PAS signs pact with Ikatan for new opposition bloc

KUALA LUMPUR - PAS and Parti Ikatan Bang­sa Malaysia (Ikatan) have formally sealed an agreement on political co-operation and oppose the Government "by advising it".

Announcing this at a joint press conference yesterday, PAS president Datuk Seri Abdul Hadi Awang said the new pact would focus on empowering the people and upholding the Constitution.

He said the pact would take a mild approach in opposing the Government.

"We don't want to be an Opposition which is extreme in going against the Government.

"We want to be a pact that opposes the Government by advising them. We will still give them credit when they do good for the people," Hadi said.

Ikatan president Tan Sri Abdul Kadir Sheikh Fadzir said Ikatan agreed to co-operate with PAS as it was not an "extreme" party.

"PAS practises Islam and Islam teaches its followers to respect other faiths. When we know what Islam is, we know that PAS is good for everyone," he said.

Kadir said the new pact, seen as a third force in the political scene, would engage the Government in solving the woes plaguing the people.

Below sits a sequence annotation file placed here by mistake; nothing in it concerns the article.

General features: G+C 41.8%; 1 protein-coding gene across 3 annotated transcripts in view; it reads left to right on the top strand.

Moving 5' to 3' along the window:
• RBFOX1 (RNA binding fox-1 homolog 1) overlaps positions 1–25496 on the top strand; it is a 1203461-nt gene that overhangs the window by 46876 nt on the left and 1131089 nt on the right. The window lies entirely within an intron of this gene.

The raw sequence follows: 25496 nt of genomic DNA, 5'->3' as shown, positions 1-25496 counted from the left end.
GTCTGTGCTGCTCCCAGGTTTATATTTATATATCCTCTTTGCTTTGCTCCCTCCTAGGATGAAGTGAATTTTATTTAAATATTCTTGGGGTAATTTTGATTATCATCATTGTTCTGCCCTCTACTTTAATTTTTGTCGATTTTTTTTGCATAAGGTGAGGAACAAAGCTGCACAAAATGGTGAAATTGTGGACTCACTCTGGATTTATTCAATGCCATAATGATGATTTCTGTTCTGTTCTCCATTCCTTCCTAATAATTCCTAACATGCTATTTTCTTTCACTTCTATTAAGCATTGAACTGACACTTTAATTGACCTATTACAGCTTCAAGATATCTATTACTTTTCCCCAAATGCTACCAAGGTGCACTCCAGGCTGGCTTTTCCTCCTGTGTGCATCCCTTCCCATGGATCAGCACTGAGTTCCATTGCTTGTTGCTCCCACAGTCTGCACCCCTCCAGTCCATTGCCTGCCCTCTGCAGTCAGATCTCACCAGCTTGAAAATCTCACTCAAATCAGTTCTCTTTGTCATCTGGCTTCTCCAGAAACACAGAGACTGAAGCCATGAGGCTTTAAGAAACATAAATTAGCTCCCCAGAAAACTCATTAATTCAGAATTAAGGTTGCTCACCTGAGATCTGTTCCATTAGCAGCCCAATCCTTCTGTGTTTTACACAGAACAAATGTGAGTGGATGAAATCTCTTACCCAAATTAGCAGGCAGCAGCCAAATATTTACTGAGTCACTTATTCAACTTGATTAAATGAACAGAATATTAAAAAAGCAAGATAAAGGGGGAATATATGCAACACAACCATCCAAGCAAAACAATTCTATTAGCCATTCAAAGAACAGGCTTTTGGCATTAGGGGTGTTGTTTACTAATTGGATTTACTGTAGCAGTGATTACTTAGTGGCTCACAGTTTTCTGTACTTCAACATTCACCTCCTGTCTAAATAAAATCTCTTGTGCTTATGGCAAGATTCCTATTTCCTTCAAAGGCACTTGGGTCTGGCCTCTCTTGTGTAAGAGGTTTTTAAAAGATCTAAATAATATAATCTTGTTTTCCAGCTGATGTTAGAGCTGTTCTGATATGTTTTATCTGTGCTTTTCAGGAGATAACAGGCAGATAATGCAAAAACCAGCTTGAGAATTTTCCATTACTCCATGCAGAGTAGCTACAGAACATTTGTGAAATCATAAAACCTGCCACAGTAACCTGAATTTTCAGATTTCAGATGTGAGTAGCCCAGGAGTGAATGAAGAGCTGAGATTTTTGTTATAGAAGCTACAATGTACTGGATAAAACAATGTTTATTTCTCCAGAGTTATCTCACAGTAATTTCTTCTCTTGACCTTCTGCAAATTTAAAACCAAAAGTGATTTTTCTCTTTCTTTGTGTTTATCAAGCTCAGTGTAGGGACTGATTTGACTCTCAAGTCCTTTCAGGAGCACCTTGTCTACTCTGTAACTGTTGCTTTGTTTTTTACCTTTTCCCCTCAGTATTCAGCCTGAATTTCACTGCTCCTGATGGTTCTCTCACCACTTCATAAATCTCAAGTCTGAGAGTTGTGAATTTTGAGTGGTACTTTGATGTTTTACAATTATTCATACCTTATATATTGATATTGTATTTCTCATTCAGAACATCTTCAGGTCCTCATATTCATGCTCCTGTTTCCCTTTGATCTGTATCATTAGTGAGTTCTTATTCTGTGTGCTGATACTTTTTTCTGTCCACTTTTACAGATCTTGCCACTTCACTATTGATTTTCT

On whether the co-operation signalled Ikatan's agreement to PAS' Islamic state agenda, Kadir said "it is not what PAS is about".

"There are so many things in Islam that we can focus on. But in certain circumstan­ces, it could be better if (the implementation) is postponed," he said.

When asked to comment on DAP veteran Lim Kit Siang's view that the bloc carried no weight to the political landscape, Hadi said: "Only God knows the future."

On contesting in the general election, PAS deputy president Datuk Tuan Ibrahim Tuan Man said both parties had not made any decision.

In George Town, DAP secretary-general Lim Guan Eng said PAS had every right to form a new opposition pact but the Islamic party had been seen to be supporting Umno.

"The question is, will a vote for PAS be equivalent to a vote for Umno?" he said at a press conference.

Asked whether the new pact was seen as a rival to Pakatan Harapan, Lim said it was up to the people to decide.

In SHAH ALAM, PKR deputy president Datuk Seri Azmin Ali said the new union would have no adverse effect on PKR or Pakatan Harapan.

"All parties from both sides shared a common goal of bringing change to the political landscape," he said.

To a question of how the new Opposition bloc will reflect on Selangor, which still maintains PAS in the state administration, Azmin said co-operation with PAS would continue.

"We have made it very clear that even though we have Pakatan Harapan, which was formed some months back, we will still maintain our co-operation with PAS," he said.